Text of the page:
RSS
15 words etymologically inspired by animals
Animals have always been important to the lives and livelihoods of humans, so it's no wonder they've left a mark on language
Bawl like a dog.
Bawl like a dog. (Thinkstock)

1. BAWL
Comes from the sound that a dog makes. In Latin, the dog says bau bau, and bawl originated in the verb baulare, to bark like a dog. Bawl was first used in English for the cries of dogs, and was later applied to human sobbing and yelling (as in "bawl out").

2. CYNIC
From the Greek cynikos for dog-like, churlish. Though the name might have first been applied to the ancient members of the Cynical philosophical sect because of the school where its founder taught, Cynosarges (place of the white dog), the Cynics were widely thought of as dog-like and churlish by their contemporaries for living on the street and ignoring the rules of decorum.

3. HARPOON
Harpoon also goes back to dogs. It comes from the French harpon, a cramp iron for holding stones together, which came from harpe, the word for a dog's claw.

4. TYKE
Dogs also figure in the history of tyke. It comes from Old Norse tík, a word for female dog. It came to be used as an insult in English, and then as a teasing, reproachful way to refer to children. These days, it's lost the sense of reproach and is just another cute word for the wee ones.

5. PEDIGREE
From the Anglo-Norman pé de grue, for "foot of the crane." It refers to the lines on genealogical charts, which have the look of crane footprints.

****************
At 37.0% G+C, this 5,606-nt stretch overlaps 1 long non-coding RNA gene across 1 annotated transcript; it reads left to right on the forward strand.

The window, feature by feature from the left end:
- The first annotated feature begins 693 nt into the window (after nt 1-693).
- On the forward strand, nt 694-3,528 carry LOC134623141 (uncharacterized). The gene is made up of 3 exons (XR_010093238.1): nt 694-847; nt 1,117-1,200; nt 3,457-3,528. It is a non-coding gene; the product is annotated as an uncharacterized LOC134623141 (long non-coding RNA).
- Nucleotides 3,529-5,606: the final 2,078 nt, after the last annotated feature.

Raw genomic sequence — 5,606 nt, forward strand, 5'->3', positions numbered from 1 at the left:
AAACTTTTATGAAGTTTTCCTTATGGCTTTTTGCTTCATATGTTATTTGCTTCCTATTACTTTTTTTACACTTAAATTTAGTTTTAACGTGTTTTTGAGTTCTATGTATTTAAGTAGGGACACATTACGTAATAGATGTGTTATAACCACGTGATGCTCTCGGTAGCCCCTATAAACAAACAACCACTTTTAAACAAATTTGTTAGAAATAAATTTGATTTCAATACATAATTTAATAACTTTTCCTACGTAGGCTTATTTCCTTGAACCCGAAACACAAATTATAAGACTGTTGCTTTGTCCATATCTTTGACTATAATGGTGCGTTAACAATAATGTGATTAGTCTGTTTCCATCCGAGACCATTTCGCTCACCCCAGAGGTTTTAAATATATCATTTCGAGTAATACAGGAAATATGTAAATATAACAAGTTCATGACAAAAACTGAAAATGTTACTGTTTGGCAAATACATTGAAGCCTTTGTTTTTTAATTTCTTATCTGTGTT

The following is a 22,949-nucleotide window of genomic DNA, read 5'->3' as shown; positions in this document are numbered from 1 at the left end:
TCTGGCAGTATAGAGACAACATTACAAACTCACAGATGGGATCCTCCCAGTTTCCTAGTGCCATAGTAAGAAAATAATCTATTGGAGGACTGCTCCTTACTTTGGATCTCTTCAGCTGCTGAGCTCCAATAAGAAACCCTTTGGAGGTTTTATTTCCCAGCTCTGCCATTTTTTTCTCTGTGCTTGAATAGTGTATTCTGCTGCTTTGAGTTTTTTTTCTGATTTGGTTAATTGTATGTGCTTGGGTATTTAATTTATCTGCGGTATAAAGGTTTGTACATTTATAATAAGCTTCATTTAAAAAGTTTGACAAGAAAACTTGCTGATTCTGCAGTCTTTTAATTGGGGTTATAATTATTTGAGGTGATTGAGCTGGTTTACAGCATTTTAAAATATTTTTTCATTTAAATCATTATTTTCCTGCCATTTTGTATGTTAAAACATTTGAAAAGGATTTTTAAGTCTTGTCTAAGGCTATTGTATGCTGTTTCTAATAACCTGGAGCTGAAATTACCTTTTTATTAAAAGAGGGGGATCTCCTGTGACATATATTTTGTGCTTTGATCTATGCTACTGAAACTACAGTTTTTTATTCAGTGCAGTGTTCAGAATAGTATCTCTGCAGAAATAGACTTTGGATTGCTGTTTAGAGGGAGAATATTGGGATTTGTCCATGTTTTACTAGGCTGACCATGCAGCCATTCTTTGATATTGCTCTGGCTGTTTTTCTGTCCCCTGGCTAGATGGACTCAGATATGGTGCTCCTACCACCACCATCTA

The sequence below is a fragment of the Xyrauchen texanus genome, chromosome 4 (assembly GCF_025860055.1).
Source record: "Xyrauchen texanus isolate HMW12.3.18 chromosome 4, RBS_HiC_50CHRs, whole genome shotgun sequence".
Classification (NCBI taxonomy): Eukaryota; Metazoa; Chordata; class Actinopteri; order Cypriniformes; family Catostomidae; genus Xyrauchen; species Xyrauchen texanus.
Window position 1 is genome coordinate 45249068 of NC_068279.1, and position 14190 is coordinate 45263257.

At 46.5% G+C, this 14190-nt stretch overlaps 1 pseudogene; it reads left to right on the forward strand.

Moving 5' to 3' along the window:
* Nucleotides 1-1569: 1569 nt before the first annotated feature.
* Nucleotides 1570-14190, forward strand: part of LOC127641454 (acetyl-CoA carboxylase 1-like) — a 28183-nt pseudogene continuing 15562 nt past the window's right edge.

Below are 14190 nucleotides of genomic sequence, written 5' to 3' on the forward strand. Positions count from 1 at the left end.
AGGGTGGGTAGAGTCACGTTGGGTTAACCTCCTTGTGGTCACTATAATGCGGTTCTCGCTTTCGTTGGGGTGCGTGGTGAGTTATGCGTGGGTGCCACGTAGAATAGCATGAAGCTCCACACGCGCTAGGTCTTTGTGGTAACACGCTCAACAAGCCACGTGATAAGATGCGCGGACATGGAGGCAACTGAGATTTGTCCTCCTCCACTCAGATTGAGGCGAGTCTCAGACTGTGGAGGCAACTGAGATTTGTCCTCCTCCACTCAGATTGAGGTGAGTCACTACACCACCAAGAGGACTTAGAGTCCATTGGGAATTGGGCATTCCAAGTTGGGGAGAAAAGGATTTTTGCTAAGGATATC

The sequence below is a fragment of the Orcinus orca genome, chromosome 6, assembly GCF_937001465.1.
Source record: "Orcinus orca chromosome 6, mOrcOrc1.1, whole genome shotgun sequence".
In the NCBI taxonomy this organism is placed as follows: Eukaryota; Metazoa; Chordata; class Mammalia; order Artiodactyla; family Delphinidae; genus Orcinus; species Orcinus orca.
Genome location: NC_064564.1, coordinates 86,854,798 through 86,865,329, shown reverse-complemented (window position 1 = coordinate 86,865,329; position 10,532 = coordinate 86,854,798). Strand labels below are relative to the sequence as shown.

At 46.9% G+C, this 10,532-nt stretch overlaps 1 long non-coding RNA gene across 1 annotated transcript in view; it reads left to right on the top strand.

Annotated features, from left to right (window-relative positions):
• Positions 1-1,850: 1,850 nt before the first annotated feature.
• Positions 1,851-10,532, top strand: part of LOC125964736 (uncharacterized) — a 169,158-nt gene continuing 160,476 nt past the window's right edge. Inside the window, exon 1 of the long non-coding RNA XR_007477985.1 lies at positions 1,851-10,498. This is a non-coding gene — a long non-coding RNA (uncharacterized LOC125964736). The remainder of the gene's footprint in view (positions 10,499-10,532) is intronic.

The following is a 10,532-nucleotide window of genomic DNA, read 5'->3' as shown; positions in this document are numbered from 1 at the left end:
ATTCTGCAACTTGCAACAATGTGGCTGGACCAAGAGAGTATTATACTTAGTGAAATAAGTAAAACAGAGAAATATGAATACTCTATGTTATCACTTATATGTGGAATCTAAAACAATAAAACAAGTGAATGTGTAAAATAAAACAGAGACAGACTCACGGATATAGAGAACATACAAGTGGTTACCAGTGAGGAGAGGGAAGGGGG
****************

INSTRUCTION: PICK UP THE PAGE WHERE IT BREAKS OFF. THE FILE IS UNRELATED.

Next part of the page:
6. CAVALIER
Comes from the Old Spanish cavallero for horse-rider, from cavallo, horse. Those horse-riding cavaliers, or knights, could get pretty haughty and disdainful sometimes, giving rise to the adjective we use today. But they could also be gallant and brave, which is why we also have the related word, chivalrous.

7. HOBBY
Hobby was an old nickname, related to Robin, that people in England used to give cart-horses. It became a general word for a nice little pony and then for a toy horse. It later came to mean a pursuit taken more seriously than it should be, like riding a toy horse.

8. HACKNEYED
Horses have been very important to the lives of humans; no wonder we have so many words from them. We got hackney from Old French haquenée, a gentle sort of horse considered especially suitable for ladies to ride. It came to be used as a general term for horses that were hired out and then, by metaphorical extension, for anyone having to do drudge work. If something was all worn out from years of drudgery, then it was hackneyed. Like a stale cliché.

9. BUTCHER
Goes back through Anglo-Norman bocher to Old French bochier, which was formed off the word boc, meaning goat. So a butcher was originally a "dealer in goat's flesh."

10. CAPRICIOUS
Goes back to the Italian capro or goat, an animal known for its herky-jerky, whimsical skipping about.

11. BURRITO
From the Spanish for "little burro" or donkey. These days, burritos can be nearly the same size as their namesakes.

12. EASEL
Another donkey word, from the Dutch for donkey, ezel. An easel is similar to a saw-horse, another four-legged structure you can use to support your work.

13. VACCINE
Formed from vacca, the Latin for cow. The first vaccines were made from cowpox lesions, known as variola vaccinae, which were found to produce immunity from smallpox.

14. AVIATION
Aviation comes from the Latin avis for bird. It was coined in the 19th century, while we were in the middle of trying to figure out how to do that thing that birds do so well.

15. VIXEN
Vixen is the feminine form of fox. Members of the Vulpes vulpes family have given English a host of metaphorical expressions to work with. This is why we can make sense of the phrase "the vixen outfoxed the foxy, sly fox."

Arika Okrent is editor-at-large at TheWeek.com and a frequent contributor to Mental Floss. She is the author of In the Land of Invented Languages, a history of the attempt to build a better language. She holds a doctorate in linguistics and a first-level certification in Klingon.

EDITORS' PICKS

THE WEEK'S AUDIOPHILE PODCASTS: LISTEN SMARTER

Subscribe to the Week